--- "Mark J. Reed" <[log in to unmask]> wrote:

> On 3/21/06, Elliott Lash <[log in to unmask]>
> wrote:
> >
> Thanks!
> > > Are lenited |bh| and |mh| really [v]?   Not [B]?
> > I really do think they're [v] in Scottish Gaelic.
> Ok.  Were they historically [B], maybe?  The use of
> bilabial symbols
> for a labiodental sound just seems a little odd.

I think they were [B] originally in Old Irish (I
should know this! I'm going to be doing graduate work
in it!), try the following page for more historical

> > In any event, <mh> sometimes nasalizes the
> surrounded vowels.
> Interesting!  So the underlying nasality carries
> over even though the
> sound itself isn't nasal by the time it's
> pronounced.

Yes indeedy, but I think that there are some special
rules for this since not all words with <mh> are
nasalized....unsure how it happens. 

> > > Is there a convention concerning which
> superscript goes first?
> >
> > I think that the superscript <h> would precede the
> > <j>, but I might be biased due to my Indo-European
> > knowledge.
> Hm?  Why would IE knowledge bias you one way or the
> other?

OOPS! I meant that the superscript <h> would FOLLOW
the <j>....according to IE convention. Since, in
Indo-European reconstructions, the aspiration is shown
after the labialization

gwh, dhw ...etc 

Logically, following this convention, one should also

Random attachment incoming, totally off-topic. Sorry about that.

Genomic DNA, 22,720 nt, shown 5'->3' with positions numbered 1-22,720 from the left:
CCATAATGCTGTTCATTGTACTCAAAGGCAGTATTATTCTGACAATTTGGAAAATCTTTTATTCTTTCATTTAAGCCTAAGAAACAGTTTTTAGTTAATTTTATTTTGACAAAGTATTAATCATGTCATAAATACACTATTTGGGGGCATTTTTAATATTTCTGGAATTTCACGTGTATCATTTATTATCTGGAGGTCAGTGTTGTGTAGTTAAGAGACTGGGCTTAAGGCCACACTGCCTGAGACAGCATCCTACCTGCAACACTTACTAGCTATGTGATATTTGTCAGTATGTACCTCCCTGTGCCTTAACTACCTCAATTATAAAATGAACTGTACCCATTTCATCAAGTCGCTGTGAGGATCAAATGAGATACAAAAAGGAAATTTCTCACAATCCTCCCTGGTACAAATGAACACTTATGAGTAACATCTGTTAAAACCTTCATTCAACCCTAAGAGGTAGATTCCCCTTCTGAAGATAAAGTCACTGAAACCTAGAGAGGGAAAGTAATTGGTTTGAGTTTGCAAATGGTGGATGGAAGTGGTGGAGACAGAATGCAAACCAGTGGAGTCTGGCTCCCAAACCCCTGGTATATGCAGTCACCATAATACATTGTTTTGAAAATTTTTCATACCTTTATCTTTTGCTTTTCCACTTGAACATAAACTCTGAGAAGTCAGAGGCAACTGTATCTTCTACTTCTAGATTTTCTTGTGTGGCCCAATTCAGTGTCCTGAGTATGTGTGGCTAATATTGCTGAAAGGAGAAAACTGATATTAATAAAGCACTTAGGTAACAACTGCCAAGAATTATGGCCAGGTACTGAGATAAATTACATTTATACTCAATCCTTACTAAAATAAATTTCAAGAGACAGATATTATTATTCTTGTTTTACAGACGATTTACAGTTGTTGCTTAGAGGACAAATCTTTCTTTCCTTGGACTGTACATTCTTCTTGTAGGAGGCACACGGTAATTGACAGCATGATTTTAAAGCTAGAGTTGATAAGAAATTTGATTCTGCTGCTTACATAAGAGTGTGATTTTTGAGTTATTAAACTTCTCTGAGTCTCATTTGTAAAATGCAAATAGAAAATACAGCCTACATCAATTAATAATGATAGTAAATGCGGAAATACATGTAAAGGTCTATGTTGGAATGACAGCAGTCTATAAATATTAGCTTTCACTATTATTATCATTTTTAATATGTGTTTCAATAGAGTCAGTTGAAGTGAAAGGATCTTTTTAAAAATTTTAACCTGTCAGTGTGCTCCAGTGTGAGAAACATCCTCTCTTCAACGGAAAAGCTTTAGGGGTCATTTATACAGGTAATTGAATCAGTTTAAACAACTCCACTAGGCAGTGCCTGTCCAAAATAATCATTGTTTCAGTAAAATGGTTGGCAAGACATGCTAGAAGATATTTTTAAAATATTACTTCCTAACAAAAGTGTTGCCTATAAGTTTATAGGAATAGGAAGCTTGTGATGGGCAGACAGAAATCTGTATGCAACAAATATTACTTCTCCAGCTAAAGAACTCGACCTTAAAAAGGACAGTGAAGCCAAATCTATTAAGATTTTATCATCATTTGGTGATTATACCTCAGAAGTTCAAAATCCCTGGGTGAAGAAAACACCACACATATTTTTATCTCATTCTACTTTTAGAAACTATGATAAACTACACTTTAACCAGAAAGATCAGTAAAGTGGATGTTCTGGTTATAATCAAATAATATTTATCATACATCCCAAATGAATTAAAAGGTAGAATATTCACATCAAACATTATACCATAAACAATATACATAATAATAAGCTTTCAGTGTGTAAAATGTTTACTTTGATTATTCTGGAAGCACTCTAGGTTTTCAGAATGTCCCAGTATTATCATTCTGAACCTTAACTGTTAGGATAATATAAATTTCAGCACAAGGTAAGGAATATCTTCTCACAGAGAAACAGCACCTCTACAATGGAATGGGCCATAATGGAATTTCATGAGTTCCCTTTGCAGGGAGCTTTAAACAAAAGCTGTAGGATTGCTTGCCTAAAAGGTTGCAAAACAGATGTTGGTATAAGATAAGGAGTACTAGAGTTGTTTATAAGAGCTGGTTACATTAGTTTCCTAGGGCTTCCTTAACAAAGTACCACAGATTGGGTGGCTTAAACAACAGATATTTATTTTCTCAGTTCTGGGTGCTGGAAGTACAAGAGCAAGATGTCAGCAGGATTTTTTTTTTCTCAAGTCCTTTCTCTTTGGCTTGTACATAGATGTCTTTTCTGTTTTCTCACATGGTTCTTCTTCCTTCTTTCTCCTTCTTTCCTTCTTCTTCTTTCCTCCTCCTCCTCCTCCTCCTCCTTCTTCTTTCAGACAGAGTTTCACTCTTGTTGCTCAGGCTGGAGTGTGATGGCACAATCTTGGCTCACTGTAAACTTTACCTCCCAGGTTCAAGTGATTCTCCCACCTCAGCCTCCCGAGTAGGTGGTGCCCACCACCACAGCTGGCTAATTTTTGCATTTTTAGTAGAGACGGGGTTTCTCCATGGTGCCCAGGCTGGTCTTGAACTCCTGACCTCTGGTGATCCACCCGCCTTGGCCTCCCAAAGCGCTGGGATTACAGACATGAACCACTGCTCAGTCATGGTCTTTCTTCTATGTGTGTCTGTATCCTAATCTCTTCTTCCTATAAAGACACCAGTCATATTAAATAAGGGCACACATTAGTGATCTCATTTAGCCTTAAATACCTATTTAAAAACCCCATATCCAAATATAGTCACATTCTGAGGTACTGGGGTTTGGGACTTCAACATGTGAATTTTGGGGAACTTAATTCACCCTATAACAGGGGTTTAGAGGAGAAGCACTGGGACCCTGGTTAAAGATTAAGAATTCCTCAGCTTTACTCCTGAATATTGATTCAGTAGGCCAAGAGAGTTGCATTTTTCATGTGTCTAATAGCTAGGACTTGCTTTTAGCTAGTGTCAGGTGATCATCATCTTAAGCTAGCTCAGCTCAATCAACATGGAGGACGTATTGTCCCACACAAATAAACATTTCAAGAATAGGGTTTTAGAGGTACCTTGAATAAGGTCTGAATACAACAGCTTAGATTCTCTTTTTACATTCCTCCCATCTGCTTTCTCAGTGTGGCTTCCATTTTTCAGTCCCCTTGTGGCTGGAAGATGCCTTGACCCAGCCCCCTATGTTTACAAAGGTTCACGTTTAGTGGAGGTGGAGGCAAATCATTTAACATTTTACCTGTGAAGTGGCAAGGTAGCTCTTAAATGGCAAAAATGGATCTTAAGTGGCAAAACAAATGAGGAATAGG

find <ghj> and <dhj> although, of course those dont
actually occur in reconstructed IE. 

> > > What the heck is a "velarized dental"  (e.g.
> broad single initial unlenited |l| and |n|)?
> > > How do you do that with your tongue??
> > Aren't they dark-l and dark-n? Like the <l> (in my
> > dialect) in <look>. They're written with a tilde
> > through the L and N.
> Oh!  Is that all they are?  The description I read
> explicity said that
> the sounds DIDN'T exist in English, so I assumed
> there was something
> stranger than [5] going on.  Grr.
> I definitely distinguish the two /l/'s in my 'lect,
> but I don't quite
> feel how the dark one is "velarized".  My tongue
> isn't in anything
> like the position it's in for velars.  But whatever,
> that helps
> muchly.

Read through Akerbeltz also, and see what he says.
He's rather good at phonological descriptions, in my

> Thanks again!

You're welcome!

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